Culturally agnostic

It is census time in the UK, which includes a question about your religion. So I ticked the box for ‘no religion’; but my father ticked the one for ‘Christian’, despite the fact that he is certainly not a member of any church, doesn’t go to church except for weddings, funerals and the occasional carol service, and is not, as far as I can tell, a believer.

But, you know, he went to a Christian school, and he was even confirmed into the Church of England (by the archbishop of Canterbury, as it happens). Which suggests there was a period in his life when he regarded himself as Christian. So I guess it makes sense if he regards himself as culturally Christian — whatever that means.

And I do see the value of religions as cultural identities — I can see why Jewish atheists might still want to affirm their Jewishness and maintain the rituals. Or as I’m told people used to ask in Northern Ireland, ‘but are you a Protestant atheist or a Catholic atheist?’

But as for me… I’m culturally more Christian than I am, say, Hindu — what religious education I had was mainly Christian in its focus, and I certainly know more about the culture and theology of Christianity than other religions. And at Christmas we have a tree, and presents, and a roast turkey. But those are just part of the ambient culture of Britain. Doctor Who plays a bigger part in my Christmas than Jesus. I’ve never thought of myself as Christian, so I don’t think of myself as a lapsed Christian, or a Christian atheist — if anything I’m a lapsed agnostic, since agnosticism seemed to be the fallback position amongst my peer group as a child.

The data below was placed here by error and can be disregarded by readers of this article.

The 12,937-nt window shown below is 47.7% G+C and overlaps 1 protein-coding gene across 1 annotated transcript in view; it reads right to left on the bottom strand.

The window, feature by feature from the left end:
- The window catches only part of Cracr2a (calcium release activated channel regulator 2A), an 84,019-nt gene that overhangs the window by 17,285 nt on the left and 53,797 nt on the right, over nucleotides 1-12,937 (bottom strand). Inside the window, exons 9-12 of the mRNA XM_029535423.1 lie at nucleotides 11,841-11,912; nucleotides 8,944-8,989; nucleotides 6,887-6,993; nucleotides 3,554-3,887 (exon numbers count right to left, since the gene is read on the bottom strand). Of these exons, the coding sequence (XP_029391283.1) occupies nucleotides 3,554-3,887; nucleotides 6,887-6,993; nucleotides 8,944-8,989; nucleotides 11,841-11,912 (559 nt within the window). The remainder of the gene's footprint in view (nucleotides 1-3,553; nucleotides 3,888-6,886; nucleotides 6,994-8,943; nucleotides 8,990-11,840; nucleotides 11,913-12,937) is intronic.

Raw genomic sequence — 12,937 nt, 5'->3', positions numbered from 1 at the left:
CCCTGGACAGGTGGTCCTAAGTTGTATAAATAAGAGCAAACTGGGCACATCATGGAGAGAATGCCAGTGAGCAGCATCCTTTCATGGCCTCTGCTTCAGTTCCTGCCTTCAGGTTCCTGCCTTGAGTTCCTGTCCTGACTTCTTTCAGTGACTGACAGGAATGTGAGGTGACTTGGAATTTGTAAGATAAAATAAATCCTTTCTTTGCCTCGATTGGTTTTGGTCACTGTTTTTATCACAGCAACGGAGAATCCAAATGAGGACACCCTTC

The census can’t deal with such nuances, of course. Which is a pity, because that’s the kind of thing that seems interesting. We know that, because of people like my father, the census always significantly overstates the religiosity of the population:

When asked the census question ‘What is your religion?’, 61% of people in England and Wales ticked a religious box (53.48% Christian and 7.22% other) while 39% ticked ‘No religion’.

But when asked ‘Are you religious?’ only 29% of the same people said ‘Yes’ while 65% said ‘No’, meaning over half of those whom the census would count as having a religion said they were not religious.

Even more revealingly, less than half (48%) of those who ticked ‘Christian’ said they believed that Jesus Christ was a real person who died and came back to life and was the son of God.

The devoutly religious and the firmly atheist are straightforward enough; I’m curious about the shades of grey, the people who say their religion is Christian but that they are not religious. Are they mainly people who were brought up religious but don’t go to church any more? Are they defining themselves as Christian as a way of emphasising that they’re not Jewish or Muslim or whatever? Is it a generational thing? Do their children identify themselves as Christian? Perhaps ‘non-religious Christian’ can be a self-sustaining identity in its own right, comparable to secular Jewishness.

And the other side of that question is the people who tick ‘no religion’: are they mainly people who believe there is no god, or think there is no god, or can’t decide? Or are they just as likely to be people who have some kind of belief system of their own — something which they don’t think of as a religion but is not really non-belief either?

Anyway. I seem to have wandered off whatever point it was I was originally planning to make. Never mind.

» Ruins of Rievaulx Abbey, Yorkshire, by John Sell Cotman.

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